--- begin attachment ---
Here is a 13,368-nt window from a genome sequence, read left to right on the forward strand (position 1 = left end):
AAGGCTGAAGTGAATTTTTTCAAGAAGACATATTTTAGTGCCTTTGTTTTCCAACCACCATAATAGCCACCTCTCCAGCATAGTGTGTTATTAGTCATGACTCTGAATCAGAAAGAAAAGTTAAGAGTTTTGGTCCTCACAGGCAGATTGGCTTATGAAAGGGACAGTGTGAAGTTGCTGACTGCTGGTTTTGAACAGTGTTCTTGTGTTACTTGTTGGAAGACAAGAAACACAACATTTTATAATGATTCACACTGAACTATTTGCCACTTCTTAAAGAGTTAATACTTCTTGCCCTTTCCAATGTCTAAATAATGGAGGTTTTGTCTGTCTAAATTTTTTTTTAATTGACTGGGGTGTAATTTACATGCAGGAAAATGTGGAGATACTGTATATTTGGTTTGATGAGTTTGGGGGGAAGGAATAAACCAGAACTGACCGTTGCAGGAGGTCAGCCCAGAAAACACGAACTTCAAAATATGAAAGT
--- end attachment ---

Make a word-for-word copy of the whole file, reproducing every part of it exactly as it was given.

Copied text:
Here is a 13,368-nt window from a genome sequence, read left to right on the forward strand (position 1 = left end):
AAGGCTGAAGTGAATTTTTTCAAGAAGACATATTTTAGTGCCTTTGTTTTCCAACCACCATAATAGCCACCTCTCCAGCATAGTGTGTTATTAGTCATGACTCTGAATCAGAAAGAAAAGTTAAGAGTTTTGGTCCTCACAGGCAGATTGGCTTATGAAAGGGACAGTGTGAAGTTGCTGACTGCTGGTTTTGAACAGTGTTCTTGTGTTACTTGTTGGAAGACAAGAAACACAACATTTTATAATGATTCACACTGAACTATTTGCCACTTCTTAAAGAGTTAATACTTCTTGCCCTTTCCAATGTCTAAATAATGGAGGTTTTGTCTGTCTAAATTTTTTTTTAATTGACTGGGGTGTAATTTACATGCAGGAAAATGTGGAGATACTGTATATTTGGTTTGATGAGTTTGGGGGGAAGGAATAAACCAGAACTGACCGTTGCAGGAGGTCAGCCCAGAAAACACGAACTTCAAAATATGAAAGT